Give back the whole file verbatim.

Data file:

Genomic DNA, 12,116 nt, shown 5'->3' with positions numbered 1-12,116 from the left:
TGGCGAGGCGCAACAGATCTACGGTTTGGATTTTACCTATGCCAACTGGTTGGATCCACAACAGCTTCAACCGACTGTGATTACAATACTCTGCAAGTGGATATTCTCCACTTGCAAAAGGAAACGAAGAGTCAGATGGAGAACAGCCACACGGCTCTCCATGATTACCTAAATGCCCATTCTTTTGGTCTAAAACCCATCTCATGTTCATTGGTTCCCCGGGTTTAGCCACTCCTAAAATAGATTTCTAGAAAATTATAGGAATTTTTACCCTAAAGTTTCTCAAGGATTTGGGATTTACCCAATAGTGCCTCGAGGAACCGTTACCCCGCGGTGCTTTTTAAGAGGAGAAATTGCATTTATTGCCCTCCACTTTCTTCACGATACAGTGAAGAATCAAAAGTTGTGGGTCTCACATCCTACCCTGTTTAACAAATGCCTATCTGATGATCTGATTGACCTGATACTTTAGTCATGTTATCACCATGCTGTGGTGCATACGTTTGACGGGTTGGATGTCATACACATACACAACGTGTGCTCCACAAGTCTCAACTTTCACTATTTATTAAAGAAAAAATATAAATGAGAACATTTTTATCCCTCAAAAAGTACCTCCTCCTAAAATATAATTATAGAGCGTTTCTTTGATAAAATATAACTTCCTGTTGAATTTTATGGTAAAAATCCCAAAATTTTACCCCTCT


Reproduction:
Genomic DNA, 12,116 nt, shown 5'->3' with positions numbered 1-12,116 from the left:
TGGCGAGGCGCAACAGATCTACGGTTTGGATTTTACCTATGCCAACTGGTTGGATCCACAACAGCTTCAACCGACTGTGATTACAATACTCTGCAAGTGGATATTCTCCACTTGCAAAAGGAAACGAAGAGTCAGATGGAGAACAGCCACACGGCTCTCCATGATTACCTAAATGCCCATTCTTTTGGTCTAAAACCCATCTCATGTTCATTGGTTCCCCGGGTTTAGCCACTCCTAAAATAGATTTCTAGAAAATTATAGGAATTTTTACCCTAAAGTTTCTCAAGGATTTGGGATTTACCCAATAGTGCCTCGAGGAACCGTTACCCCGCGGTGCTTTTTAAGAGGAGAAATTGCATTTATTGCCCTCCACTTTCTTCACGATACAGTGAAGAATCAAAAGTTGTGGGTCTCACATCCTACCCTGTTTAACAAATGCCTATCTGATGATCTGATTGACCTGATACTTTAGTCATGTTATCACCATGCTGTGGTGCATACGTTTGACGGGTTGGATGTCATACACATACACAACGTGTGCTCCACAAGTCTCAACTTTCACTATTTATTAAAGAAAAAATATAAATGAGAACATTTTTATCCCTCAAAAAGTACCTCCTCCTAAAATATAATTATAGAGCGTTTCTTTGATAAAATATAACTTCCTGTTGAATTTTATGGTAAAAATCCCAAAATTTTACCCCTCT